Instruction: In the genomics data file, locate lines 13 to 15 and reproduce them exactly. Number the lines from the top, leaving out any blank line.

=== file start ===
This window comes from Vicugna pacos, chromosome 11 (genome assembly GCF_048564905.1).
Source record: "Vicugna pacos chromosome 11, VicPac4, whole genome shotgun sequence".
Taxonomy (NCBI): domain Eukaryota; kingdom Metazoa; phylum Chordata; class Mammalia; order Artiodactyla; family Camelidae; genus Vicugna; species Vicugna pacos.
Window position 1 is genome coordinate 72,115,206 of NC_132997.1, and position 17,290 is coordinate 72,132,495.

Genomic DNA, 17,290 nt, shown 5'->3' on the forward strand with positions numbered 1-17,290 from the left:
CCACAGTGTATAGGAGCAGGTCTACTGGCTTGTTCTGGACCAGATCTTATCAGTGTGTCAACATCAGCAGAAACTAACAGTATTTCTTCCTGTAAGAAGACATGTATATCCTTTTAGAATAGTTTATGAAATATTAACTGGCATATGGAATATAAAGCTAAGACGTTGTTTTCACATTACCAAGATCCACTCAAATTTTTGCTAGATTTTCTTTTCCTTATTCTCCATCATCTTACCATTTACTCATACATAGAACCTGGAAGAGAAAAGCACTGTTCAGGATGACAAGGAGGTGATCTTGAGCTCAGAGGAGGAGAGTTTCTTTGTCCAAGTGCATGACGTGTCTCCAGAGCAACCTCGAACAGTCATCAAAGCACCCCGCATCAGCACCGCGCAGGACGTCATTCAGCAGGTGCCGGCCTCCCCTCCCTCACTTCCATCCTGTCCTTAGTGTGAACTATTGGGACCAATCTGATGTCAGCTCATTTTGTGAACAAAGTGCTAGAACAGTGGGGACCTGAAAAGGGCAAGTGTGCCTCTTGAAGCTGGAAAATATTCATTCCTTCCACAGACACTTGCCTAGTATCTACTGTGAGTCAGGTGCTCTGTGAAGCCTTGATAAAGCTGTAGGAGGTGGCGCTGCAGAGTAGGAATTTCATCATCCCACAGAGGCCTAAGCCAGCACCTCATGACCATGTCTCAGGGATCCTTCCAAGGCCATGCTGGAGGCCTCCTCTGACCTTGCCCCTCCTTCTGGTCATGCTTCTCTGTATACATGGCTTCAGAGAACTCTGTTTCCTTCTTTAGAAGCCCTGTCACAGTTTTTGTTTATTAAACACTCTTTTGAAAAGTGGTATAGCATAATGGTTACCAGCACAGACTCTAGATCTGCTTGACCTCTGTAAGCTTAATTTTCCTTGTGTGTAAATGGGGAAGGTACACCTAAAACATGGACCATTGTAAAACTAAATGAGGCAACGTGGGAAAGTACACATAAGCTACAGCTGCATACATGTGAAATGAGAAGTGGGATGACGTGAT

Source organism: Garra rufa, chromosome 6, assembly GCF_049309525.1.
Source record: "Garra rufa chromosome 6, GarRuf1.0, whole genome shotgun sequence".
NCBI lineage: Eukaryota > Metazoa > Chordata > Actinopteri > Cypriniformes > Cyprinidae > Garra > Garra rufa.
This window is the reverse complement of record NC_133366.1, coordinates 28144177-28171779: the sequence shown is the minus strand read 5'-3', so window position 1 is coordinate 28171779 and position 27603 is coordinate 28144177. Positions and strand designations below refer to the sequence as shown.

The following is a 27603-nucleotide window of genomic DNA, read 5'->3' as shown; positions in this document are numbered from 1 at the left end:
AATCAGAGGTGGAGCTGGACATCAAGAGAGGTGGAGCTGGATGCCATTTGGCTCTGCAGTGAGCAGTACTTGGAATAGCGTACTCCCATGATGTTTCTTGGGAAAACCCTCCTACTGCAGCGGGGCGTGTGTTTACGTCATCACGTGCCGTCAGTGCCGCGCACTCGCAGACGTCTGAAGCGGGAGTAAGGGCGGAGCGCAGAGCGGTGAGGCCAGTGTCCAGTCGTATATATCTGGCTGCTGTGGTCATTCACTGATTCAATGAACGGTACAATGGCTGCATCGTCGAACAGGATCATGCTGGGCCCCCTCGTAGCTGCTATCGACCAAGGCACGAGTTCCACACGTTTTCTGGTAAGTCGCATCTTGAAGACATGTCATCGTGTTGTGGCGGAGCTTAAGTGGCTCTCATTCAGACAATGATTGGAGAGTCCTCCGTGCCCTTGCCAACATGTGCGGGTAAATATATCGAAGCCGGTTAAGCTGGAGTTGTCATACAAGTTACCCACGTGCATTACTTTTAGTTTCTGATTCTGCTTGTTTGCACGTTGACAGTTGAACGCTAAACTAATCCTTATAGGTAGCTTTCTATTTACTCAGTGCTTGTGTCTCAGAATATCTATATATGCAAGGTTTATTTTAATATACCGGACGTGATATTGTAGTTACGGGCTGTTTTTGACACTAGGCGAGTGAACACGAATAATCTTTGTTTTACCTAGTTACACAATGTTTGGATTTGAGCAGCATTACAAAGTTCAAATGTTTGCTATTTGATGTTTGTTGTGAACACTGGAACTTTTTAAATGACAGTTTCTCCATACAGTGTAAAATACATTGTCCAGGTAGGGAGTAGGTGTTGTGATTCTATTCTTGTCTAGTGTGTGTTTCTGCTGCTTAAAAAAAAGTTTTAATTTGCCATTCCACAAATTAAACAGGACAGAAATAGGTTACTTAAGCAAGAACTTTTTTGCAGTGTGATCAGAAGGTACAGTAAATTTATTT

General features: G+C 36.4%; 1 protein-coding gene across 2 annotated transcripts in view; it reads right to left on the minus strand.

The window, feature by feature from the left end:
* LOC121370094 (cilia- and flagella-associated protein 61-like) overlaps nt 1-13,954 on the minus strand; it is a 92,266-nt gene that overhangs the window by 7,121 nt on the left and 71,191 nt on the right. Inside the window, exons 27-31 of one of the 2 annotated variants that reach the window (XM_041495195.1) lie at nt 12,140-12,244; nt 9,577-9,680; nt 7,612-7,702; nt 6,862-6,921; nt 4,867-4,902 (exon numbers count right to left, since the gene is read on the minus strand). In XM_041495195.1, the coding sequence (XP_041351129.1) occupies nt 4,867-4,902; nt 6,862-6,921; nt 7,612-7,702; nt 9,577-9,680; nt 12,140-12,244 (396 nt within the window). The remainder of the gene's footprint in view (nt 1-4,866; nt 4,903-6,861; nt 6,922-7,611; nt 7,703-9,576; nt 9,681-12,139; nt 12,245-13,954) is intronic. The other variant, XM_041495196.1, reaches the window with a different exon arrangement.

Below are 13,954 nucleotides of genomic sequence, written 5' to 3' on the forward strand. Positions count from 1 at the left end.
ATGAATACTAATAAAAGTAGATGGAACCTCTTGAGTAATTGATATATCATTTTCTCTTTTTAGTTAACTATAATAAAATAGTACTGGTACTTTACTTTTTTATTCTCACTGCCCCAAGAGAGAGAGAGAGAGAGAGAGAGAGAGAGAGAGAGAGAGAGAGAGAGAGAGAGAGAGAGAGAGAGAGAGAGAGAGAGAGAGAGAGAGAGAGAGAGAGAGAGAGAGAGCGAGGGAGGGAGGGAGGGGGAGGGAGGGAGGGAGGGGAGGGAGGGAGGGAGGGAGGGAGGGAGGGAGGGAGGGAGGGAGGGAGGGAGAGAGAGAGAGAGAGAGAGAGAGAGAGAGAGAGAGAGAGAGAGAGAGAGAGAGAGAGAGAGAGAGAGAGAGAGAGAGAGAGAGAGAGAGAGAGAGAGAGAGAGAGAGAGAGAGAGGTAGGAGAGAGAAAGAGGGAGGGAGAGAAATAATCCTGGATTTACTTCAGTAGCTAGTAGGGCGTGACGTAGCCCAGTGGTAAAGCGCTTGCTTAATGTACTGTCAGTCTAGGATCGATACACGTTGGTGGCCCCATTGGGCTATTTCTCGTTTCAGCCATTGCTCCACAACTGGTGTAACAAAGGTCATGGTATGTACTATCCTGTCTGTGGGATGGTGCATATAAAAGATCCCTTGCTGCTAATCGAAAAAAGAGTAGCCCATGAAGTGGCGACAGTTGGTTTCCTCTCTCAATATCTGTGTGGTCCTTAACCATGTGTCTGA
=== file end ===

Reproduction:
General features: G+C 36.4%; 1 protein-coding gene across 2 annotated transcripts in view; it reads right to left on the minus strand.

The window, feature by feature from the left end:
* LOC121370094 (cilia- and flagella-associated protein 61-like) overlaps nt 1-13,954 on the minus strand; it is a 92,266-nt gene that overhangs the window by 7,121 nt on the left and 71,191 nt on the right. Inside the window, exons 27-31 of one of the 2 annotated variants that reach the window (XM_041495195.1) lie at nt 12,140-12,244; nt 9,577-9,680; nt 7,612-7,702; nt 6,862-6,921; nt 4,867-4,902 (exon numbers count right to left, since the gene is read on the minus strand). In XM_041495195.1, the coding sequence (XP_041351129.1) occupies nt 4,867-4,902; nt 6,862-6,921; nt 7,612-7,702; nt 9,577-9,680; nt 12,140-12,244 (396 nt within the window). The remainder of the gene's footprint in view (nt 1-4,866; nt 4,903-6,861; nt 6,922-7,611; nt 7,703-9,576; nt 9,681-12,139; nt 12,245-13,954) is intronic. The other variant, XM_041495196.1, reaches the window with a different exon arrangement.